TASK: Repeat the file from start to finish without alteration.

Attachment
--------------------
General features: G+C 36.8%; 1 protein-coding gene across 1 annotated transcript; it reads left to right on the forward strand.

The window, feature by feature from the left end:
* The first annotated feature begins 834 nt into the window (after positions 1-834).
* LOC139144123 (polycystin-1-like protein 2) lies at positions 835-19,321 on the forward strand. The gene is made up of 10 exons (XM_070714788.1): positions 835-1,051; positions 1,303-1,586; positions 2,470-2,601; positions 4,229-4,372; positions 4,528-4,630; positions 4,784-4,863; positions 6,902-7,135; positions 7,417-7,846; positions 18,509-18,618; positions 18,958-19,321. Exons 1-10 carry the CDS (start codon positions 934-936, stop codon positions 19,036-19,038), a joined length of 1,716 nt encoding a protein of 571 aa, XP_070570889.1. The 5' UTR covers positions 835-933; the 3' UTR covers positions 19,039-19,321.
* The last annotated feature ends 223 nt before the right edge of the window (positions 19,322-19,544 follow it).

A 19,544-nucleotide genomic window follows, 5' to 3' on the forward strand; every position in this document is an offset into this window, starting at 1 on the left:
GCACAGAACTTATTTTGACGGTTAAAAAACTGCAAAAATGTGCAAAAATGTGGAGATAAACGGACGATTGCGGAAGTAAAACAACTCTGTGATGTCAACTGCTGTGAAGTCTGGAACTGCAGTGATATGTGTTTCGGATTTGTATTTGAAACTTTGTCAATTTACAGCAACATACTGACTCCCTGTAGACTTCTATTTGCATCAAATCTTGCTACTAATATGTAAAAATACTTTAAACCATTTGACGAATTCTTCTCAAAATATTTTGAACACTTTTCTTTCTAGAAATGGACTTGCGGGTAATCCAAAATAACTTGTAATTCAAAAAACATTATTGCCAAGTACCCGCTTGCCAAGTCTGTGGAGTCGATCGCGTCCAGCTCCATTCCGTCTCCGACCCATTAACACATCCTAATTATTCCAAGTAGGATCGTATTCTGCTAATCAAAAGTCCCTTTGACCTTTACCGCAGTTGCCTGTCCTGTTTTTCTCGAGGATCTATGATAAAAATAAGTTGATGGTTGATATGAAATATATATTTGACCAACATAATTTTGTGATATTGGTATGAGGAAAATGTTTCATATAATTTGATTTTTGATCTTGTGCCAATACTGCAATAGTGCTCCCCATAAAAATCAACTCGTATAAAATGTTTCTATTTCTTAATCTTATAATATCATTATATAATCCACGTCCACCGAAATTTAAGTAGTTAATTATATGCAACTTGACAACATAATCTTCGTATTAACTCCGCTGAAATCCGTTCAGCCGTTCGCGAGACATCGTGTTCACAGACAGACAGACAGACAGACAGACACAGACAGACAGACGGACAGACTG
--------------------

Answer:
General features: G+C 36.8%; 1 protein-coding gene across 1 annotated transcript; it reads left to right on the forward strand.

The window, feature by feature from the left end:
* The first annotated feature begins 834 nt into the window (after positions 1-834).
* LOC139144123 (polycystin-1-like protein 2) lies at positions 835-19,321 on the forward strand. The gene is made up of 10 exons (XM_070714788.1): positions 835-1,051; positions 1,303-1,586; positions 2,470-2,601; positions 4,229-4,372; positions 4,528-4,630; positions 4,784-4,863; positions 6,902-7,135; positions 7,417-7,846; positions 18,509-18,618; positions 18,958-19,321. Exons 1-10 carry the CDS (start codon positions 934-936, stop codon positions 19,036-19,038), a joined length of 1,716 nt encoding a protein of 571 aa, XP_070570889.1. The 5' UTR covers positions 835-933; the 3' UTR covers positions 19,039-19,321.
* The last annotated feature ends 223 nt before the right edge of the window (positions 19,322-19,544 follow it).

A 19,544-nucleotide genomic window follows, 5' to 3' on the forward strand; every position in this document is an offset into this window, starting at 1 on the left:
GCACAGAACTTATTTTGACGGTTAAAAAACTGCAAAAATGTGCAAAAATGTGGAGATAAACGGACGATTGCGGAAGTAAAACAACTCTGTGATGTCAACTGCTGTGAAGTCTGGAACTGCAGTGATATGTGTTTCGGATTTGTATTTGAAACTTTGTCAATTTACAGCAACATACTGACTCCCTGTAGACTTCTATTTGCATCAAATCTTGCTACTAATATGTAAAAATACTTTAAACCATTTGACGAATTCTTCTCAAAATATTTTGAACACTTTTCTTTCTAGAAATGGACTTGCGGGTAATCCAAAATAACTTGTAATTCAAAAAACATTATTGCCAAGTACCCGCTTGCCAAGTCTGTGGAGTCGATCGCGTCCAGCTCCATTCCGTCTCCGACCCATTAACACATCCTAATTATTCCAAGTAGGATCGTATTCTGCTAATCAAAAGTCCCTTTGACCTTTACCGCAGTTGCCTGTCCTGTTTTTCTCGAGGATCTATGATAAAAATAAGTTGATGGTTGATATGAAATATATATTTGACCAACATAATTTTGTGATATTGGTATGAGGAAAATGTTTCATATAATTTGATTTTTGATCTTGTGCCAATACTGCAATAGTGCTCCCCATAAAAATCAACTCGTATAAAATGTTTCTATTTCTTAATCTTATAATATCATTATATAATCCACGTCCACCGAAATTTAAGTAGTTAATTATATGCAACTTGACAACATAATCTTCGTATTAACTCCGCTGAAATCCGTTCAGCCGTTCGCGAGACATCGTGTTCACAGACAGACAGACAGACAGACAGACACAGACAGACAGACGGACAGACTG